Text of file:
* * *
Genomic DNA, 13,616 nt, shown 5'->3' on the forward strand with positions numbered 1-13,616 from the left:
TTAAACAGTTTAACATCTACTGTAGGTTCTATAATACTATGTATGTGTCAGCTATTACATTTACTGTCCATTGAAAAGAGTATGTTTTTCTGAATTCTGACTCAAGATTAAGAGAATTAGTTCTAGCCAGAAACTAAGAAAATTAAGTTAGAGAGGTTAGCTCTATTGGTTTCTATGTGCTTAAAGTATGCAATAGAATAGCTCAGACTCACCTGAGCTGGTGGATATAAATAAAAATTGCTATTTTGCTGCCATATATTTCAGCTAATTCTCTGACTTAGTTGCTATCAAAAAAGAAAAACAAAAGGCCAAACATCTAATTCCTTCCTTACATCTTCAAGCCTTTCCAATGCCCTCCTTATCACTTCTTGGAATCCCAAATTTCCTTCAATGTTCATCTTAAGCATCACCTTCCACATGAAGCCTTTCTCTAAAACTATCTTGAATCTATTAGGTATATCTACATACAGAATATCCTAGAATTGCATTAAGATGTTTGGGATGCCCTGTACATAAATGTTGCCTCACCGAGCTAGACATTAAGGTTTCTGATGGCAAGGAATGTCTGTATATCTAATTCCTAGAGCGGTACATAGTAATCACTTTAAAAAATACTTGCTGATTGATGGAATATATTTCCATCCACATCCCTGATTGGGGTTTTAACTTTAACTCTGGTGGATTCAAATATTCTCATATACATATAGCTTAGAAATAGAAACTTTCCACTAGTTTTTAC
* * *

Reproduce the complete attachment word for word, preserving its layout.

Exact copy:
Genomic DNA, 13,616 nt, shown 5'->3' on the forward strand with positions numbered 1-13,616 from the left:
TTAAACAGTTTAACATCTACTGTAGGTTCTATAATACTATGTATGTGTCAGCTATTACATTTACTGTCCATTGAAAAGAGTATGTTTTTCTGAATTCTGACTCAAGATTAAGAGAATTAGTTCTAGCCAGAAACTAAGAAAATTAAGTTAGAGAGGTTAGCTCTATTGGTTTCTATGTGCTTAAAGTATGCAATAGAATAGCTCAGACTCACCTGAGCTGGTGGATATAAATAAAAATTGCTATTTTGCTGCCATATATTTCAGCTAATTCTCTGACTTAGTTGCTATCAAAAAAGAAAAACAAAAGGCCAAACATCTAATTCCTTCCTTACATCTTCAAGCCTTTCCAATGCCCTCCTTATCACTTCTTGGAATCCCAAATTTCCTTCAATGTTCATCTTAAGCATCACCTTCCACATGAAGCCTTTCTCTAAAACTATCTTGAATCTATTAGGTATATCTACATACAGAATATCCTAGAATTGCATTAAGATGTTTGGGATGCCCTGTACATAAATGTTGCCTCACCGAGCTAGACATTAAGGTTTCTGATGGCAAGGAATGTCTGTATATCTAATTCCTAGAGCGGTACATAGTAATCACTTTAAAAAATACTTGCTGATTGATGGAATATATTTCCATCCACATCCCTGATTGGGGTTTTAACTTTAACTCTGGTGGATTCAAATATTCTCATATACATATAGCTTAGAAATAGAAACTTTCCACTAGTTTTTAC